The primary hard water minerals are magnesium and calcium (the hardness minerals), while iron and manganese (“the stainers”) can also be found in Berwick water, mostly in private wells.These contaminants can be removed with a water softener and/or a properly specified sediment filter depending on whether the contaminant’s form is in solution or particulate. A water softener effectively removes dissolved forms of iron & manganese and hardness minerals from the water. To remove particulate iron or manganese, water filtration utilizing a cartridge filter with proper micron rating will be effective. Selecting an appropriate micron rating and style of filter can be determined by a water treatment professional based on water test results and other symptoms.
Hard water may have major affects on your home’s plumbing and your ability to clean, even though the EPA has no published limits on these. The maximum allowable level (per the Environmental Protection Agency) for iron as a secondary contaminant is .3 parts per million and for manganese is .05 parts per million. Small amounts of these minerals can have very noticeable, even damaging affects on your home’s water quality. A water test and analysis will determine the best course of action. A water softener will improve your water greatly if you have hard water minerals, iron, or manganese in your water. If other impurities are confirmed in the water test, they can be removed with other types of water filtration systems.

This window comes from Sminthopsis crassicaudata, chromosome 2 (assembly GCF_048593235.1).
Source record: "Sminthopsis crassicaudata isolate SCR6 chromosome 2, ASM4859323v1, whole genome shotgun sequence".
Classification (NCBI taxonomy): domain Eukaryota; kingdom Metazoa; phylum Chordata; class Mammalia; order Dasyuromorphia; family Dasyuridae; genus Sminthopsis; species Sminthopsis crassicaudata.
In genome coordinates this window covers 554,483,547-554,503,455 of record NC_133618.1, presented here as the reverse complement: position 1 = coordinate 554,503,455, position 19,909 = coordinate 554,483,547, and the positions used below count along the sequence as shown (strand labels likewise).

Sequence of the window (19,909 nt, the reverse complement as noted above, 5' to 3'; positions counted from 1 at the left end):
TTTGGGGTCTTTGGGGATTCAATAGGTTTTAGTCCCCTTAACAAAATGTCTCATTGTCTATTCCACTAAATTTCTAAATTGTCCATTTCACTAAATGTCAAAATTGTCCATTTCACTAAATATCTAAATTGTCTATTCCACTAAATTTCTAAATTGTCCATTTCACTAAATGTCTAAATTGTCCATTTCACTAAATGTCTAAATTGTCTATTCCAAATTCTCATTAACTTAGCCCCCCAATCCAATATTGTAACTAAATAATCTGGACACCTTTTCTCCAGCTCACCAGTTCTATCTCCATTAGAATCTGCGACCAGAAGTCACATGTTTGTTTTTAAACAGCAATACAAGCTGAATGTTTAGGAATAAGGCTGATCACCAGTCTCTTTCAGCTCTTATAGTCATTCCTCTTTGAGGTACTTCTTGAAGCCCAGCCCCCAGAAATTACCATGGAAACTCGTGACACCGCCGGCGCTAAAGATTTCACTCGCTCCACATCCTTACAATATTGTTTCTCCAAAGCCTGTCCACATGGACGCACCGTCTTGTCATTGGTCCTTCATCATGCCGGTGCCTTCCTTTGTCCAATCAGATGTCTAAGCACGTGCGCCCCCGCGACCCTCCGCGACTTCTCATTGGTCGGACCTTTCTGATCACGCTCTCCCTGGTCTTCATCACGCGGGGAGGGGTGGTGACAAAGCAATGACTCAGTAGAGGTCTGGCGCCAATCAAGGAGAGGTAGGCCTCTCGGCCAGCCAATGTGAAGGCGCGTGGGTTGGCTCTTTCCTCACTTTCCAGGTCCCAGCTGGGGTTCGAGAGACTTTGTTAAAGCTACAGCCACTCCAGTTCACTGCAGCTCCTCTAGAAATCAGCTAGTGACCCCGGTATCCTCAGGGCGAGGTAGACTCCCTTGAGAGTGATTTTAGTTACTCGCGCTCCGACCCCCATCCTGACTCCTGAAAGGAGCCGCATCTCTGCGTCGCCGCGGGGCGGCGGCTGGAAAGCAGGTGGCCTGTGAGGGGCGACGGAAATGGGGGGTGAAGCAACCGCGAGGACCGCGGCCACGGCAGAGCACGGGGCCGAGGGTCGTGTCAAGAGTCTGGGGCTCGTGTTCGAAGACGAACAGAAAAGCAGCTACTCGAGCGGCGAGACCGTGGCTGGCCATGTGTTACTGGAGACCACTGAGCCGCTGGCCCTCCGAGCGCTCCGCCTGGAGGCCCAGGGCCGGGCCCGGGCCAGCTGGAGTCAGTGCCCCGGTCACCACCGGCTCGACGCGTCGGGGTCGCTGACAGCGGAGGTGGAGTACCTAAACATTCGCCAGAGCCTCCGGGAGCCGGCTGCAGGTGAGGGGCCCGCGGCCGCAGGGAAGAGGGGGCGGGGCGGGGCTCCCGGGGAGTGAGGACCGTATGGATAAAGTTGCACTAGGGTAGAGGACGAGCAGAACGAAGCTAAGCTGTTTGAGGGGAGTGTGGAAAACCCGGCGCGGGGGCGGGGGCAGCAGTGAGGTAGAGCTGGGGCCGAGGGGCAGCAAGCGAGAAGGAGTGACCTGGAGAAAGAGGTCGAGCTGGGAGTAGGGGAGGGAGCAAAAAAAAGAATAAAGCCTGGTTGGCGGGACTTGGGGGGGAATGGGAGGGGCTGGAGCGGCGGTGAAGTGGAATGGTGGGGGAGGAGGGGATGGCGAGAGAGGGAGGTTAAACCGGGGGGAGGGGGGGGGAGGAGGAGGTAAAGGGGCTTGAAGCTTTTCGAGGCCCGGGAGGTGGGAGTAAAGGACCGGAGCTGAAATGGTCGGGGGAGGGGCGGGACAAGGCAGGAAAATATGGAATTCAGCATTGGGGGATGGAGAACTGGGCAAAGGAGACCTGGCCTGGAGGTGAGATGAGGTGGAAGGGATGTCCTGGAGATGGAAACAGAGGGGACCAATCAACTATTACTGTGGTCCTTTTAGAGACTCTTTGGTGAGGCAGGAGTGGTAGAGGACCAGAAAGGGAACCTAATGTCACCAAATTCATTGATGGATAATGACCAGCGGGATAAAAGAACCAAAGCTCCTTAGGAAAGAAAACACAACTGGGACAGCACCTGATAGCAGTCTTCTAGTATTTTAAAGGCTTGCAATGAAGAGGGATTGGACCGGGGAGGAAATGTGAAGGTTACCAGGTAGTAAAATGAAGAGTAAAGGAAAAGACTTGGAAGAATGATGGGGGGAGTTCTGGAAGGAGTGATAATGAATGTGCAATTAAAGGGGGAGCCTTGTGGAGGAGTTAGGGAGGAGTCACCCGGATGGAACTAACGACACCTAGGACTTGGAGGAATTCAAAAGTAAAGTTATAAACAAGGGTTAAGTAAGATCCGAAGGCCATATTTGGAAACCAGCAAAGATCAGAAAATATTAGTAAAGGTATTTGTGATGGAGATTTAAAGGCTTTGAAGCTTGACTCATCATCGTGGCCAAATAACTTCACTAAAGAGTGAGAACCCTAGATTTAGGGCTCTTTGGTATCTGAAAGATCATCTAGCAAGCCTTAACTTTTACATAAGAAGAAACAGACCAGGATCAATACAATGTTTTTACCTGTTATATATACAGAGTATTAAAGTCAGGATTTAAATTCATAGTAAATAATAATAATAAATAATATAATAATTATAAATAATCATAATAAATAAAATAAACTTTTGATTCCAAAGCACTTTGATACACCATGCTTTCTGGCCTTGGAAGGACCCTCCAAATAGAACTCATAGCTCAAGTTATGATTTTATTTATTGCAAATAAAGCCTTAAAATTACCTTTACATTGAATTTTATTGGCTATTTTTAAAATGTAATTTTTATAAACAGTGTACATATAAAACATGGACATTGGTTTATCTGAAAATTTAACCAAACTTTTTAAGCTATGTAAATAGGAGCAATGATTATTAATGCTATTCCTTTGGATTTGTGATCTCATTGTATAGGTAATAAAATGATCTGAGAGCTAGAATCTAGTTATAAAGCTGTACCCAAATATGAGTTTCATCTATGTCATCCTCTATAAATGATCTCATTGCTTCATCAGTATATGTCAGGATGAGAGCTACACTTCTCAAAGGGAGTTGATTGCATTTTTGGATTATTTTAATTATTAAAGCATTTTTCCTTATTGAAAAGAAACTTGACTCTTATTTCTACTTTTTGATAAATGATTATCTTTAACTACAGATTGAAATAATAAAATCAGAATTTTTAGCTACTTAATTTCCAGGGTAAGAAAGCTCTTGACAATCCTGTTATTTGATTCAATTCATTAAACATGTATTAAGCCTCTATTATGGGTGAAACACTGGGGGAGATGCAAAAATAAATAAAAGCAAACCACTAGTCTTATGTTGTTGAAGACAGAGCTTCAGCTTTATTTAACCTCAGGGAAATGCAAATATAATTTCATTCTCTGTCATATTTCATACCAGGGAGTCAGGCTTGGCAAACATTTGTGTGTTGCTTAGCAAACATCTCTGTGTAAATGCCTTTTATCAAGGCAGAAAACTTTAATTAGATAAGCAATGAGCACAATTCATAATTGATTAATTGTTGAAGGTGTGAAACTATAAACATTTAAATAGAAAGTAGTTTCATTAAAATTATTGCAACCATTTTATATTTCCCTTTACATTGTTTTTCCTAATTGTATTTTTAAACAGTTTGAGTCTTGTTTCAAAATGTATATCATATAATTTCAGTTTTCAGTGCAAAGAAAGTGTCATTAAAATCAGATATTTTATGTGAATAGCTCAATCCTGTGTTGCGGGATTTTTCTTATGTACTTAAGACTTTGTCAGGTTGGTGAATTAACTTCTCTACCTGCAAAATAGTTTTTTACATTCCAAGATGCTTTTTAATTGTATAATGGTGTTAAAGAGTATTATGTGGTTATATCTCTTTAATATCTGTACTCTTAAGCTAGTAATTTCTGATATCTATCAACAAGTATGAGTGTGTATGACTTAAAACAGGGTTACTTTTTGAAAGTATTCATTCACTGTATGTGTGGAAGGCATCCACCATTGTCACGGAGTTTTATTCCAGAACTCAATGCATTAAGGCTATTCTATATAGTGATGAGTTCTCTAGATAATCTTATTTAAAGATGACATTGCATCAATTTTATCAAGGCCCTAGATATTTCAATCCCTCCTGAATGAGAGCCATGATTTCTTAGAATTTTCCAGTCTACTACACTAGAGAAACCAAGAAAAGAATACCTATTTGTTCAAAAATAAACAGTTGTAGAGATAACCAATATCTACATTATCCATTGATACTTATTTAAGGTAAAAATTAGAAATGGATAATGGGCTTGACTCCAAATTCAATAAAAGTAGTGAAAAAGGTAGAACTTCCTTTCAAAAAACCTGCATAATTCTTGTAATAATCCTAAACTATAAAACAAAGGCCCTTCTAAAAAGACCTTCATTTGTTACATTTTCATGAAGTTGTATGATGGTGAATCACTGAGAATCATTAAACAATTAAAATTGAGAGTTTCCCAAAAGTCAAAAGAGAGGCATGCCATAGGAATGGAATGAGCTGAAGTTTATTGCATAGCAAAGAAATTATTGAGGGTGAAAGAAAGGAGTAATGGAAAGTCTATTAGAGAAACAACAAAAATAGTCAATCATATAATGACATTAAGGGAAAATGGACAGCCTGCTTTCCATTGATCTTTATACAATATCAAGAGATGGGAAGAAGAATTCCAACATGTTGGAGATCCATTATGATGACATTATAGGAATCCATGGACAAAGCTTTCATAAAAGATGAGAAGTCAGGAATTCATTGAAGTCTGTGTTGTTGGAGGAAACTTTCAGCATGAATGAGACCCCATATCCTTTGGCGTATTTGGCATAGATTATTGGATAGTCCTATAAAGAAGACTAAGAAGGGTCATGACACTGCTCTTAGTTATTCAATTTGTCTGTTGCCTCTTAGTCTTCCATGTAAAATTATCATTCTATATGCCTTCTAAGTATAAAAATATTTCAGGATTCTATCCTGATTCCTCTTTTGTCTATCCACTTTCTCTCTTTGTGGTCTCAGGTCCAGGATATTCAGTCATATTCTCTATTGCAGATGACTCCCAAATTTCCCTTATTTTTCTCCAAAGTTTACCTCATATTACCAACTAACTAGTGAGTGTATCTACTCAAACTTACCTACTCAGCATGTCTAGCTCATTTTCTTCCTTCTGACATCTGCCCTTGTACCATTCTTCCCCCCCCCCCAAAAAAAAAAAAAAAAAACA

OTHER AFFECTS OF IRON, MANGANESE AND HARD WATER
Scale from hard water can build-up inside water heaters insulating the temperature sensor inside the tank creating extra work to bring the temperature up to the set level. This reduces the life of your hot water heater and will likely require early replacement. Some other affects of these contaminants include corrosion and scaling inside pipes and major staining throughout the home’s showers, bathtubs, and sinks.
For those using their well water for lawn irrigation, iron and manganese can cause major staining of walkways, siding and anyplace the water touches. See the link at https://h2ocare.com/lawn-irrigation/. For more information on hard water, see the link at water.usgs.gov/.
Speak to a water treatment professional to decide which system is right for you.